DJs use older music that they like and they create new sounds, beats and add their own voices. I try to make an analogy of my paintings to that.
It just happens that Japanese imagery is part
of my culture…
— Gajin Fujita
Gajin Fujita got his start as an artist in the tough, mostly Latino neighbourhood of Boyle Heights in East Los Angeles, painting with spray cans on urban walls with his friends in the KGB and K2S graffiti crews. Yet traditional Japanese culture was always present in Fujita’s immigrant household. He grew up listening to tales of heroic samurai from his artist father, while his mother, a conservator of antiquities, restored Japanese lacquer and armour.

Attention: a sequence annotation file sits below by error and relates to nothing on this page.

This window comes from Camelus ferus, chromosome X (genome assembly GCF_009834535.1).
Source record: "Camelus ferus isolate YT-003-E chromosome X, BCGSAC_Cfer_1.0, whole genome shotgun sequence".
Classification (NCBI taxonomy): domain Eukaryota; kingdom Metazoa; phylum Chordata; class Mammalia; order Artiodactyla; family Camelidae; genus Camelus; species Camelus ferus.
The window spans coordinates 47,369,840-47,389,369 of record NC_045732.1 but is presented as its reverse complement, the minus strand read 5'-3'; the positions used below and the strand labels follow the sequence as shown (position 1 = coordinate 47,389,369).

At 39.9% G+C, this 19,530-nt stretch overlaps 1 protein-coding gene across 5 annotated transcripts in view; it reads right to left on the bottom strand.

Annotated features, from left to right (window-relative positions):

What set Fujita on his later path as an artist were the woodblock prints of the great 19th-century ukiyo-e or ‘floating world’ artists, among them Kunisada, Kuniyoshi and the wildly imaginative Yoshitoshi (seen to the left). After encountering their works in the late 1990s in the Tokyo National Museum, Fujita began to give shape to his own ‘floating world’ – a place where the warriors and actors of Edo Japan meet the gangs and graffiti of 21st-century Los Angeles.